Ok, here comes part two of my reply to Mark Shea’s post about New Atheism’s
War Kinetic Military Action on Christmas. Part one focused on the reasons you might want to think twice before you complain a group hasn’t been victimized enough by a crime to be entitled to be upset. Now, on to the specific tactic of resolving those disputes in court.
If you hate the lawsuits, change the law
It’s one thing to contend that declaring a statewide Day of Prayer (with or without reference to a specific deity) doesn’t violate the Establishment clause, but I have no patience for Christians who acknowledge that this kind of behavior is illegal, but atheist lawsuits are worse because they’re in such poor taste.
I don’t agree with every suit the Freedom from Religion Foundation or the American Atheists file, but the merits are decided in front of a judge, not by my personal sense of propriety. As I wrote when discussing the World Trade Center cross suit, if we only litigate the Establishment violations that are universally acknowledged as over the line, we’re doing a shoddy job of protecting the law. If the system is working, we’ll bring some ‘obvious’ cases, some ambiguous ones, and some that provoke a lot of outcry, we’ll win and lose on the merits, and the cases can give guidance and precedent to guide government agents in future situations.
We don’t live in a common-law system. Everyone is poorly served when we ignore bad law instead of repealing it. If you oppose these lawsuits, join the folks who want to change the law or amend the Constitution to let the State openly endorse certain religions or religious practices. And that way you’ll need to make an affirmative case for your change in the public square instead of sighing about how whiny and petulant the atheists are. (We’re the reason you can’t have nice things).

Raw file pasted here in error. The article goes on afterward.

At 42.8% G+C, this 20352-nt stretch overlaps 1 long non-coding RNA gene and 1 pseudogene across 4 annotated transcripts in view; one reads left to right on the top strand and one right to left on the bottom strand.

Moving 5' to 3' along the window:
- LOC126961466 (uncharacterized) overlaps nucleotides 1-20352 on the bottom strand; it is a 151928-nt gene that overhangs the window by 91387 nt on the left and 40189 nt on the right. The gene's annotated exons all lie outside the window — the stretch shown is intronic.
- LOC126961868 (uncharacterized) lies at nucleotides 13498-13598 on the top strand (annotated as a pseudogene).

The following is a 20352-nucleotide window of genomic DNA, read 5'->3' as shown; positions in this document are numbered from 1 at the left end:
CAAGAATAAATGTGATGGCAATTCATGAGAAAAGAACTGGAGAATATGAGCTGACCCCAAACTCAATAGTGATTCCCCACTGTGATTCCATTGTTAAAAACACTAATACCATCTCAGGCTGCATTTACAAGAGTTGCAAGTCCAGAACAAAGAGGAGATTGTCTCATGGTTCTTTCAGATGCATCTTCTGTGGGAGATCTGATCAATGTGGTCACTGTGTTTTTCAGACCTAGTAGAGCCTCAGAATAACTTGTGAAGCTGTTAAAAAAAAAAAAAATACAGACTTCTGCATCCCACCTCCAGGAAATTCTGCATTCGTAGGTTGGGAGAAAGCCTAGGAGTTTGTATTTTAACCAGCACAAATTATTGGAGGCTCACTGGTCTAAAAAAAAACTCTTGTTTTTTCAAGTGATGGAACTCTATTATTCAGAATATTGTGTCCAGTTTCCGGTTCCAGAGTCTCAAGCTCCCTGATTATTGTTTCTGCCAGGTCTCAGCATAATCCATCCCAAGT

Seriously, Church/State crossover is bad for you guys too
If I had a nickel for every time this month I saw a Catholic blogger complain the penitential spirit of Advent had been eclipsed by the commercialist spirit of American-style Christmas, I’d have enough money to buy my own Official Red Ryder Carbine-Action Two-Hundred-Shot Range Model Air Rifle.
When government appropriates religion, its ecumenical vision tends to look a lot like Moral Therapeutic Deism. It’s all pablum and satisfaction with the status quo and none of the demands that (right or wrong) makes the truth of a religion a consequential question. Bland state-sponsored worship will almost always eschew the intense blood-and-humor attitude Shea champions in favor of boring old warm fuzzies.
And your religion’s not likely to do much better if it gets enough power to impose the nuances of its faith by fiat. Conversions under duress tend not to ‘count’ in most soteriologies and are arguably blasphemous. Yoking spiritual and moral guidance to all the unpleasant compromises required to administer a government tends to engender cynicism.
So, by all means have your church evangelize and organize public shows of faith, but recognize that if your parishoners or targets are depending on the governor of Arizona to feel spiritually fed, you’ve already lost them (and deservedly so).